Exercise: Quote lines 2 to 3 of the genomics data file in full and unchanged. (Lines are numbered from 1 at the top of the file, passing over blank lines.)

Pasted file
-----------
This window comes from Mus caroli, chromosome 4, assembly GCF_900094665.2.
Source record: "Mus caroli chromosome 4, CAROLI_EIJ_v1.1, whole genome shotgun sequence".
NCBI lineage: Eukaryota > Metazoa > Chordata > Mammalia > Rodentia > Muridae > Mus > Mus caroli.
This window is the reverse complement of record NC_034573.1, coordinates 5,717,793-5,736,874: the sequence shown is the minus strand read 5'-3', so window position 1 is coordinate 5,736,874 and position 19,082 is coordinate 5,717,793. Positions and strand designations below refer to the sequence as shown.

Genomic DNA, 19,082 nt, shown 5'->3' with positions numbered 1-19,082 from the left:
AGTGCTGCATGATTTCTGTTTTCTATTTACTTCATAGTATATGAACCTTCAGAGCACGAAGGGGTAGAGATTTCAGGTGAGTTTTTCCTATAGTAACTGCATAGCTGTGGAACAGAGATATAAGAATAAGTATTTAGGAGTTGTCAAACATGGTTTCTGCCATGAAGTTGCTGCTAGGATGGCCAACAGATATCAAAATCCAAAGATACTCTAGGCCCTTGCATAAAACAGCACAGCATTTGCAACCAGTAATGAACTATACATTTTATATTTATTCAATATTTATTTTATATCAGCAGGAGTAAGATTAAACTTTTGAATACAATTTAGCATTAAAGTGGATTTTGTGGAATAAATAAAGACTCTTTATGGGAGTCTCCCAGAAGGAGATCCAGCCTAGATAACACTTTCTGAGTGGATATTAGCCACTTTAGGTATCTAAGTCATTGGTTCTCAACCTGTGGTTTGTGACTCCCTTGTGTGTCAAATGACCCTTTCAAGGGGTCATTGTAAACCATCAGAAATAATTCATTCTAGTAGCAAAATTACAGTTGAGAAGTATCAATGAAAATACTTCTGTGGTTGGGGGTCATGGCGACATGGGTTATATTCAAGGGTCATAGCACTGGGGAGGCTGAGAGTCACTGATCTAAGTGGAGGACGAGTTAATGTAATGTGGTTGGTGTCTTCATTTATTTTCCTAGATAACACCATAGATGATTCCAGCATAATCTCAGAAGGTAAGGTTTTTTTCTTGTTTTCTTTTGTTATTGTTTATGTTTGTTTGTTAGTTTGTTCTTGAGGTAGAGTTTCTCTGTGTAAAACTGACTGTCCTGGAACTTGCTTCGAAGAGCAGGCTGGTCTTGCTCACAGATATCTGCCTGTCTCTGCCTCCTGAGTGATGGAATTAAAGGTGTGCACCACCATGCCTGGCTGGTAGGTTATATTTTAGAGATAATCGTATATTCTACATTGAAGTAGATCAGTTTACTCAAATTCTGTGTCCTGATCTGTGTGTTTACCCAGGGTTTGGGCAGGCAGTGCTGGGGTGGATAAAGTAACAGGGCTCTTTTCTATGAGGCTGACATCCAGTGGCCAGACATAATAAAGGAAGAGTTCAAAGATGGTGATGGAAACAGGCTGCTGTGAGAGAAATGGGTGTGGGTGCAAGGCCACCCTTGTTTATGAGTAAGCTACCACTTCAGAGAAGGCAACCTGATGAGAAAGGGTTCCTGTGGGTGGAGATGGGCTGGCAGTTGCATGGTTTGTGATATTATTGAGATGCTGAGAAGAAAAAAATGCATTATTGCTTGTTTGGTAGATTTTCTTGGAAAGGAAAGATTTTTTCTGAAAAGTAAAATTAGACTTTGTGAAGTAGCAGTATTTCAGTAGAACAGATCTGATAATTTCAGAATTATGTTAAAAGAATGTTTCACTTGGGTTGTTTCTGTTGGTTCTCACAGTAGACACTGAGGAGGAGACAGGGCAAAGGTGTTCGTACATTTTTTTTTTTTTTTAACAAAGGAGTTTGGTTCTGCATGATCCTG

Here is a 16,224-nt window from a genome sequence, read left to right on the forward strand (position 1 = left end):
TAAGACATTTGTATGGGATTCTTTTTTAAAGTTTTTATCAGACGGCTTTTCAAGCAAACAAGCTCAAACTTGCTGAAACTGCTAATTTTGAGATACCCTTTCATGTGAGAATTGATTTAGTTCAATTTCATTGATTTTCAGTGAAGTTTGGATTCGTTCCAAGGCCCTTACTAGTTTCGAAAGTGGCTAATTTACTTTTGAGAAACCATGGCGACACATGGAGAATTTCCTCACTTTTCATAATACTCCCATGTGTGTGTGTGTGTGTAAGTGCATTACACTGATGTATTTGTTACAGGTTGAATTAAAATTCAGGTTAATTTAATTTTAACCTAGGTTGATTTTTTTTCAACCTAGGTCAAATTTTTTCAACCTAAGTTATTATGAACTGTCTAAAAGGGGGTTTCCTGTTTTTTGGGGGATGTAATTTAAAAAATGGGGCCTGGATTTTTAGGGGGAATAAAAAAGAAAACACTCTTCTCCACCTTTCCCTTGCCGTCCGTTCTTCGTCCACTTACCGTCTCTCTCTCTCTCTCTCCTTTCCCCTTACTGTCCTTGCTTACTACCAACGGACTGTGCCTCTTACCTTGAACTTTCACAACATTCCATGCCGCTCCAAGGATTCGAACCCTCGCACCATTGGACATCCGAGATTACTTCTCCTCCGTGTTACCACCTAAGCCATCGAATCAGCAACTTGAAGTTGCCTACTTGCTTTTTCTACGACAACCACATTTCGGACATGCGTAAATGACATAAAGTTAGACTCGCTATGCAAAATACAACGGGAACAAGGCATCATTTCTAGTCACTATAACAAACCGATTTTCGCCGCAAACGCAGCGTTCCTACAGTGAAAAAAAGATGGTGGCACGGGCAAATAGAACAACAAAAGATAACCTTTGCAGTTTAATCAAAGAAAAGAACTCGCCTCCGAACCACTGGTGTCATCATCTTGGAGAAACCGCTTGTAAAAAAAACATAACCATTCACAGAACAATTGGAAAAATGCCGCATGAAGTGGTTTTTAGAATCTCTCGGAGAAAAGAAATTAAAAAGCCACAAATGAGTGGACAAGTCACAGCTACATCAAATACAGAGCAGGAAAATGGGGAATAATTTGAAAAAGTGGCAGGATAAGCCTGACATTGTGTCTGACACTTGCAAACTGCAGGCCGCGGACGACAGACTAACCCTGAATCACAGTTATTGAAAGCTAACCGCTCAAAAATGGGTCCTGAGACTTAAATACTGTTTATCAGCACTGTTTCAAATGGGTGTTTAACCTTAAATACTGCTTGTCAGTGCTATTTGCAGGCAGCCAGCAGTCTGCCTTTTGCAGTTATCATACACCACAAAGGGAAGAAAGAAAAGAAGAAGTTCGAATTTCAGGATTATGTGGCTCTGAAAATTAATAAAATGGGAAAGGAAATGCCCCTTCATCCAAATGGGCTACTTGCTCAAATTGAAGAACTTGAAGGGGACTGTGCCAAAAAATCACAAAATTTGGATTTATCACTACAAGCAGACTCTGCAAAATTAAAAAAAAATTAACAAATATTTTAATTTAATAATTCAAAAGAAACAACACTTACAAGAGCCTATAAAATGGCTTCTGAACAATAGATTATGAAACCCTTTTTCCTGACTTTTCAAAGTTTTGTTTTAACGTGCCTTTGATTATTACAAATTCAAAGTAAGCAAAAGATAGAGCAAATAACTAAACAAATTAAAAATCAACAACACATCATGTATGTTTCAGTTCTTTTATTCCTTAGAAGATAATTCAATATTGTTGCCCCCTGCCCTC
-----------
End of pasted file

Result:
Source record: "Mus caroli chromosome 4, CAROLI_EIJ_v1.1, whole genome shotgun sequence".
NCBI lineage: Eukaryota > Metazoa > Chordata > Mammalia > Rodentia > Muridae > Mus > Mus caroli.